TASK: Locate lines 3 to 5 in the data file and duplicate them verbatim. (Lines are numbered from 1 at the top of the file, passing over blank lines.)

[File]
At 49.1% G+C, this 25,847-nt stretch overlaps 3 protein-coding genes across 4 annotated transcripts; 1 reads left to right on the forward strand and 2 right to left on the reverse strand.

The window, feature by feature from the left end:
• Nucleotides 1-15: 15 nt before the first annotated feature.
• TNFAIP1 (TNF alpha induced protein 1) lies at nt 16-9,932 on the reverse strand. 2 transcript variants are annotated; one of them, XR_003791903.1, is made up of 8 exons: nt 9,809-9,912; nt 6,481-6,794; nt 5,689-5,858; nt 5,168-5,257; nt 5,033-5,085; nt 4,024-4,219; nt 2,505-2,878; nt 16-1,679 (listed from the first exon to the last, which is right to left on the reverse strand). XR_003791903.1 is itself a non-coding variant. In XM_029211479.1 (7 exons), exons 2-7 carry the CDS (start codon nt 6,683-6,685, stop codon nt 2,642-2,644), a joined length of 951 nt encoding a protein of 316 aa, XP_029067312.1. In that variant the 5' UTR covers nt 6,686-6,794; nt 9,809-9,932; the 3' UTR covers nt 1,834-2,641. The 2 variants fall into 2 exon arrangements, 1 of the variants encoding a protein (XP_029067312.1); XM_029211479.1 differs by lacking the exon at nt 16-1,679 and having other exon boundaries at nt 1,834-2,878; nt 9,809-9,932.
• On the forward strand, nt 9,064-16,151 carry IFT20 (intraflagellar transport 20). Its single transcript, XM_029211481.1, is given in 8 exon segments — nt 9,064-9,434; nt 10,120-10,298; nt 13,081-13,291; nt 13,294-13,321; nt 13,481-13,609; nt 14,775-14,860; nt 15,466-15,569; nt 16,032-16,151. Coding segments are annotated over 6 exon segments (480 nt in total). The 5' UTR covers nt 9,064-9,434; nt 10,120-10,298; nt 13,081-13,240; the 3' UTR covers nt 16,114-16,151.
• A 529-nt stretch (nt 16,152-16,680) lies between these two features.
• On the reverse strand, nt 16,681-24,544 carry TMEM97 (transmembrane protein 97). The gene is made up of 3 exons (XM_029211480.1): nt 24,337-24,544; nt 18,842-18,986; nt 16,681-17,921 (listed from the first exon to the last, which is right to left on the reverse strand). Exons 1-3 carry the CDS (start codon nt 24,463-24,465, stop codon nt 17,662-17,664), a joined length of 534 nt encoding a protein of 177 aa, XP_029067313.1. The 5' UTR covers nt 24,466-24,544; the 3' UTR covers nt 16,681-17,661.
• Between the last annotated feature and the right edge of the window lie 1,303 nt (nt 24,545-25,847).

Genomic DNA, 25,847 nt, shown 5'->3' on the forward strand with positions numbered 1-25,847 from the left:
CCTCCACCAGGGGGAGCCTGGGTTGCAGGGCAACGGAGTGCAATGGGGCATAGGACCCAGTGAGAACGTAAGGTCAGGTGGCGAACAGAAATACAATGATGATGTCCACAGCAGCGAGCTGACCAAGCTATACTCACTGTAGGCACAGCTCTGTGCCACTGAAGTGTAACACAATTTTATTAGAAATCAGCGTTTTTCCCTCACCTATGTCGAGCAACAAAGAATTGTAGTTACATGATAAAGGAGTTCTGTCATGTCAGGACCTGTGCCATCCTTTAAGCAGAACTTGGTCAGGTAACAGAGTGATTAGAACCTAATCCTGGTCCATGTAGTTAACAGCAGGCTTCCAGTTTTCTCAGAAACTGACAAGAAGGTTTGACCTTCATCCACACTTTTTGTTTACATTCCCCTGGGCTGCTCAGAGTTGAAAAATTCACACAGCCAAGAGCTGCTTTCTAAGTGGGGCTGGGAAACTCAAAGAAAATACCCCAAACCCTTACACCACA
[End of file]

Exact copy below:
• Nucleotides 1-15: 15 nt before the first annotated feature.
• TNFAIP1 (TNF alpha induced protein 1) lies at nt 16-9,932 on the reverse strand. 2 transcript variants are annotated; one of them, XR_003791903.1, is made up of 8 exons: nt 9,809-9,912; nt 6,481-6,794; nt 5,689-5,858; nt 5,168-5,257; nt 5,033-5,085; nt 4,024-4,219; nt 2,505-2,878; nt 16-1,679 (listed from the first exon to the last, which is right to left on the reverse strand). XR_003791903.1 is itself a non-coding variant. In XM_029211479.1 (7 exons), exons 2-7 carry the CDS (start codon nt 6,683-6,685, stop codon nt 2,642-2,644), a joined length of 951 nt encoding a protein of 316 aa, XP_029067312.1. In that variant the 5' UTR covers nt 6,686-6,794; nt 9,809-9,932; the 3' UTR covers nt 1,834-2,641. The 2 variants fall into 2 exon arrangements, 1 of the variants encoding a protein (XP_029067312.1); XM_029211479.1 differs by lacking the exon at nt 16-1,679 and having other exon boundaries at nt 1,834-2,878; nt 9,809-9,932.
• On the forward strand, nt 9,064-16,151 carry IFT20 (intraflagellar transport 20). Its single transcript, XM_029211481.1, is given in 8 exon segments — nt 9,064-9,434; nt 10,120-10,298; nt 13,081-13,291; nt 13,294-13,321; nt 13,481-13,609; nt 14,775-14,860; nt 15,466-15,569; nt 16,032-16,151. Coding segments are annotated over 6 exon segments (480 nt in total). The 5' UTR covers nt 9,064-9,434; nt 10,120-10,298; nt 13,081-13,240; the 3' UTR covers nt 16,114-16,151.